Musings / What I'm reading

10 short stories that changed me.

I read a lot of short stories. I have been inspired, shocked, warmed, and challenged, but a relative few have stuck with me.

This first-ever attempt to pull together a list of my important stories has been eye-opening. In revisiting these stories, I am reminded of other times, places, and people; with hindsight I see their subtle influences on my own storycraft.

This list comprises ten stories that have latched onto my psyche and refused to let go:

  1. Lamb to the Slaughter‘ by Roald Dahl – originally published in Harper’s Magazine, 1953. On being introduced to this story in high school, it jarred and delighted me. Though the subject matter is gruesome, Mr Dahl’s treatment of the event is restrained. It’s a delicious tale, apparently written on a dare from Ian Fleming.
  2. The Necklace‘ by Guy de Maupassant – first published in the newspaper, La Gaulois, 1884. This story made my heart ache.
  3. ‘Uterus’ by Etgar Keret – first published in Missing Kissinger, 1996. A beautiful uterus is removed and placed on display. My experience of hearing this story sung has brought me to this: I’ll be singing the next story (of mine) that I share on thirtyseven. [Sorry in advance.]
  4. ‘The Problems of Odessa’ by Shelly Weathers – first published in Reed Magazine, Issue 67, 2014. This is a disturbing story. It wouldn’t leave my brain for weeks after I first waded through its haze, and adding it to this list has opened my brain to its quiet horror again.
  5. The Fish‘ by Lydia Davis – published in Break It Down, 1996. When I stumbled upon this story, I must have read it ten times back-to-back. It was like I was caught on a line in a loop, its crisp images holding me captive.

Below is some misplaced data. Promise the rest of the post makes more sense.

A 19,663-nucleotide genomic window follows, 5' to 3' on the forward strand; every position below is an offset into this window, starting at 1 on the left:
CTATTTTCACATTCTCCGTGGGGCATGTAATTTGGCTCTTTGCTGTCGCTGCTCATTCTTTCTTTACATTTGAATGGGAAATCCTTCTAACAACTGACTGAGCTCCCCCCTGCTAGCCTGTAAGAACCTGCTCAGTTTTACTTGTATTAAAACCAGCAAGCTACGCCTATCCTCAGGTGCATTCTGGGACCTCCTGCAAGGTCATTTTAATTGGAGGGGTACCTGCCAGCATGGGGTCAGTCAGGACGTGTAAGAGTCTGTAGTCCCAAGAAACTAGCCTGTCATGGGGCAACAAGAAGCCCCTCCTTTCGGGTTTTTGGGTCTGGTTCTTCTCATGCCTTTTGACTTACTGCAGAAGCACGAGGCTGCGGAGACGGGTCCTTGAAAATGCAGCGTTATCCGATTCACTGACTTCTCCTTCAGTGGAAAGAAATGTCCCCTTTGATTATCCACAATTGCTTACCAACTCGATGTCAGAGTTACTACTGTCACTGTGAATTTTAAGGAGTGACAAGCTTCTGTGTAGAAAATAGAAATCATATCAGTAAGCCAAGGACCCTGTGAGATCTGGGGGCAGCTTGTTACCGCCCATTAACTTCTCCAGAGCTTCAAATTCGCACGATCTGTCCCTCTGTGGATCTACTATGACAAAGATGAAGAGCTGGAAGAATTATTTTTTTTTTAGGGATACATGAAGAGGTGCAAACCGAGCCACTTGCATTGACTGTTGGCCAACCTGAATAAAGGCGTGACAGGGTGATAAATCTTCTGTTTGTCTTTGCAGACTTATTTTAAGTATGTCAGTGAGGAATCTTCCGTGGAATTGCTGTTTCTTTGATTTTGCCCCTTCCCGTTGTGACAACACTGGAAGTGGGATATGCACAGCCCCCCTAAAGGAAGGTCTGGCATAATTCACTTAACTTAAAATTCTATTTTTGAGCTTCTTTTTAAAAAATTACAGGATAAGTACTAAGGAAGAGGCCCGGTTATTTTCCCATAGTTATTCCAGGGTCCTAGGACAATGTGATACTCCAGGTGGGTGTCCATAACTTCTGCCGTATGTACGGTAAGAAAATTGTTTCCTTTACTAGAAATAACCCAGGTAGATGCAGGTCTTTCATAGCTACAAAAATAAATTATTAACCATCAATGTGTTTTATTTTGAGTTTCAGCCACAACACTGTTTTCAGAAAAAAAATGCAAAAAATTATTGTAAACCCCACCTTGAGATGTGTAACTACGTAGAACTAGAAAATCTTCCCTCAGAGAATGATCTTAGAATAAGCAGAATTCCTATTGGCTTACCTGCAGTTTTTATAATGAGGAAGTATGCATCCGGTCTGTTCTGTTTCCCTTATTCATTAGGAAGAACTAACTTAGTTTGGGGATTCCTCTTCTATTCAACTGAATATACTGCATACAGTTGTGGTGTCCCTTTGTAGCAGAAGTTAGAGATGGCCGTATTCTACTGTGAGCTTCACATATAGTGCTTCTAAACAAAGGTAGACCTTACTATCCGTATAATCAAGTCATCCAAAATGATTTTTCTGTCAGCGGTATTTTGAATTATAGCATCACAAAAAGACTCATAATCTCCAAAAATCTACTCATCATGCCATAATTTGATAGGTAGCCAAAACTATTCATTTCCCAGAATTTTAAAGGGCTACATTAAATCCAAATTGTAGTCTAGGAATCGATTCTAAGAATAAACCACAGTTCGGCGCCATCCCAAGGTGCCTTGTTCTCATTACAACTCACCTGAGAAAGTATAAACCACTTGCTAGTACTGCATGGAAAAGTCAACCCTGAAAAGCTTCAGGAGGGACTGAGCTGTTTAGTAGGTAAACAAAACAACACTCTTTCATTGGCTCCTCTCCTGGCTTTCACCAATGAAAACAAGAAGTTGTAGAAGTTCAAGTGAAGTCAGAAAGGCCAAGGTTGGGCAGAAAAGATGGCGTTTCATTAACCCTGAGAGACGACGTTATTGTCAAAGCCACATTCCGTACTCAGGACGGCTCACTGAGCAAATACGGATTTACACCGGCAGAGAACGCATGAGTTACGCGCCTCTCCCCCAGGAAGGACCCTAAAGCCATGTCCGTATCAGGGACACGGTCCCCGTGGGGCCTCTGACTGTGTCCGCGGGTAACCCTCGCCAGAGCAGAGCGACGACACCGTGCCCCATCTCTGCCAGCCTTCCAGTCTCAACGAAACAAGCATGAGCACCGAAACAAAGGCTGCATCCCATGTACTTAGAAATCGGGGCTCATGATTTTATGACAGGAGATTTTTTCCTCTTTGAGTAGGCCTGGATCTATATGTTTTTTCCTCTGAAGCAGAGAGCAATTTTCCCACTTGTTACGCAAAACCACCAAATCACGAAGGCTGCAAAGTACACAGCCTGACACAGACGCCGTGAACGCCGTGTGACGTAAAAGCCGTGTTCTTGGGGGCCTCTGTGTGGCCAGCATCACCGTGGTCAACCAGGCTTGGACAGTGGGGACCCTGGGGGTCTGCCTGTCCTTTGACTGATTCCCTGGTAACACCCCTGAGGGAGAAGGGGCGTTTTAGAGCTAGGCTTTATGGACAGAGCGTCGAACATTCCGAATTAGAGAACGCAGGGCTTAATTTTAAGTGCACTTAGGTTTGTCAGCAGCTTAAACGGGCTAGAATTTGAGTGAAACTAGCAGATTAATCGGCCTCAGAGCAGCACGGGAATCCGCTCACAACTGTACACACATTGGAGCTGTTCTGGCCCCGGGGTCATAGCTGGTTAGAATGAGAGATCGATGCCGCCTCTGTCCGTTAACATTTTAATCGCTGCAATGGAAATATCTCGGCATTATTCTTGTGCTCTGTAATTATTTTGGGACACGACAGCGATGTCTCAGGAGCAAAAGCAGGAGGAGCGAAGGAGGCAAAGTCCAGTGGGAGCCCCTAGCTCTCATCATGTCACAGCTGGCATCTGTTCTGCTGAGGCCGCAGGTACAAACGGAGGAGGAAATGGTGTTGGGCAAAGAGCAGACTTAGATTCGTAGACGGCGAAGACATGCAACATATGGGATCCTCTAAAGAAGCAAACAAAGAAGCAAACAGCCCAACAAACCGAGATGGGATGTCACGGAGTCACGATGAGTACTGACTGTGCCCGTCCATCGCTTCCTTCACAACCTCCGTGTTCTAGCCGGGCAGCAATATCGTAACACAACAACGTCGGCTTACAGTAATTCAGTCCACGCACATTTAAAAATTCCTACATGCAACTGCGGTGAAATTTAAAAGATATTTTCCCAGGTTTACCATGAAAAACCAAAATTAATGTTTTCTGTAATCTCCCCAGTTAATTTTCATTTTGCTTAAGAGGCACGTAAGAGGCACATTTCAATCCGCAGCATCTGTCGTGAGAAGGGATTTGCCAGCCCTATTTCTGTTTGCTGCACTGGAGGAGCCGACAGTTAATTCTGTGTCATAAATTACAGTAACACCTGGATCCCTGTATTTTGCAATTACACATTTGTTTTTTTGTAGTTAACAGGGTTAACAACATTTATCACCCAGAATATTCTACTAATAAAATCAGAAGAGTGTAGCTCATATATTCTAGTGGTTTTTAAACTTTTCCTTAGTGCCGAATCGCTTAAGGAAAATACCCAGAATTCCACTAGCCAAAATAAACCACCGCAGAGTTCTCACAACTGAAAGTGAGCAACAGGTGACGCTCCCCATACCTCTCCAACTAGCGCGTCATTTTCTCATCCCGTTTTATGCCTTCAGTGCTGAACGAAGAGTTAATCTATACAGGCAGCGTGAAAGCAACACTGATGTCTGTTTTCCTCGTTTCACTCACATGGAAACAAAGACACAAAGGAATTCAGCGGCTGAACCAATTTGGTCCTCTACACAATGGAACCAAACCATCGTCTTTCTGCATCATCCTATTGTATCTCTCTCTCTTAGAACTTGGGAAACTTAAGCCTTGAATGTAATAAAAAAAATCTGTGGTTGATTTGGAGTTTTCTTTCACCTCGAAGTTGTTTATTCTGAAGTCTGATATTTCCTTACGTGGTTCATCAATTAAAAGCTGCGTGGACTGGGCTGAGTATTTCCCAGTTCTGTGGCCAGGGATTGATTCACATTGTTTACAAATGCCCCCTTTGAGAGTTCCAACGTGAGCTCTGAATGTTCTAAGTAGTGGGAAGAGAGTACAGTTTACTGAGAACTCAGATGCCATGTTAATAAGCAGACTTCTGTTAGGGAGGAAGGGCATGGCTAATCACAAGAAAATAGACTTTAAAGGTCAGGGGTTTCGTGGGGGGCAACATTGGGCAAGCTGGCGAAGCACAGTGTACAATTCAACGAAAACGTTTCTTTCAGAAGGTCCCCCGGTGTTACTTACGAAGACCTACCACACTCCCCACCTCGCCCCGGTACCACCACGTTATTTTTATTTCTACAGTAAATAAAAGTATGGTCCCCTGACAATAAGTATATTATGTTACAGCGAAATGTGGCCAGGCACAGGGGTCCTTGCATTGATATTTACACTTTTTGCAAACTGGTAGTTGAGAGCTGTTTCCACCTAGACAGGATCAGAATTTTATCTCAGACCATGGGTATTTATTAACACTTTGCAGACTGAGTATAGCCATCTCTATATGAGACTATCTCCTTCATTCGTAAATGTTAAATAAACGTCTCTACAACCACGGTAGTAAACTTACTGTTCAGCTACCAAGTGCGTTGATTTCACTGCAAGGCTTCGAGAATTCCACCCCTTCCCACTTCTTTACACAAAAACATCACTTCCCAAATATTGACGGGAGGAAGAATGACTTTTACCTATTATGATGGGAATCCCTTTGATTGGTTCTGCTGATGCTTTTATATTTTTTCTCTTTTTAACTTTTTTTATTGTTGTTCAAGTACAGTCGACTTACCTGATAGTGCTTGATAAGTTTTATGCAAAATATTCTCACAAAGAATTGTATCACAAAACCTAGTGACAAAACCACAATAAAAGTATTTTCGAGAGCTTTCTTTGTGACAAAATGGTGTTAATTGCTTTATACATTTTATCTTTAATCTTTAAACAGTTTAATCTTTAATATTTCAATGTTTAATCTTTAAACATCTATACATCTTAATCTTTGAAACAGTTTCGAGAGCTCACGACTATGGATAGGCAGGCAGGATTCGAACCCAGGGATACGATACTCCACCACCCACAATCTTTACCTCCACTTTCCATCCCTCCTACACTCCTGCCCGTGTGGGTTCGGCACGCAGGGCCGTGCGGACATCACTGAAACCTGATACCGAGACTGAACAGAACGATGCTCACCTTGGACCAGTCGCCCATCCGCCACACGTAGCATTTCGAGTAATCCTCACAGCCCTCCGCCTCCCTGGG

6. If You Were a Dinosaur, My Love‘ by Rachel Swirsky – published in Apex Magazine, 2013. The simple language of this story pares away your defences, rendering you prone to its shocking turn. I dare you not to be taken in.
  7. ‘The Ceiling’ by Kevin Brockmeier – first published in McSweeney’s, 2001. The falling sky is a powerful metaphor for the crushing of a personal world.
  8. The Drowner‘ by Naomi Eccles-Smith – published by InkTears, 2015. I was swept up in the deft language and pace of this folkloric piece. It chilled me to the bone.
  9. ‘Consumed’ by Steve Amick – published in New Sudden Fiction, 2007. A quirky tale of pica. I will say no more, for fear of ruining the fun. You should read it.
  10. The Pedestrian‘ by Ray Bradbury – first published in The Reporter, 1951.  This unsettling story was the precursor to the novella, The Fireman, which became the novel, Fahrenheit 451.

This is by no means a complete list, and the stories featured are listed in no special order. There are other stories more deeply buried, some that I thought were wonderful on reading but didn’t speak to me afterwards, and still others I can’t name* but whose dark details revisit me every so often.

I think the reason I love these stories so much is that if I didn’t, I would be consumed by jealous rage: these are all stories I wish I had written.

What are the stories that just won’t leave you alone?

Have an excellent week,

Hannah.

*which prompts me to ask: can you recall a gothic tale c. early 1990s that placed a laminated grandmother in a rocking chair on the front porch?


Addendum of 15 March 2017: Link to ‘The Pedestrian’ changed due to an error with the original link.

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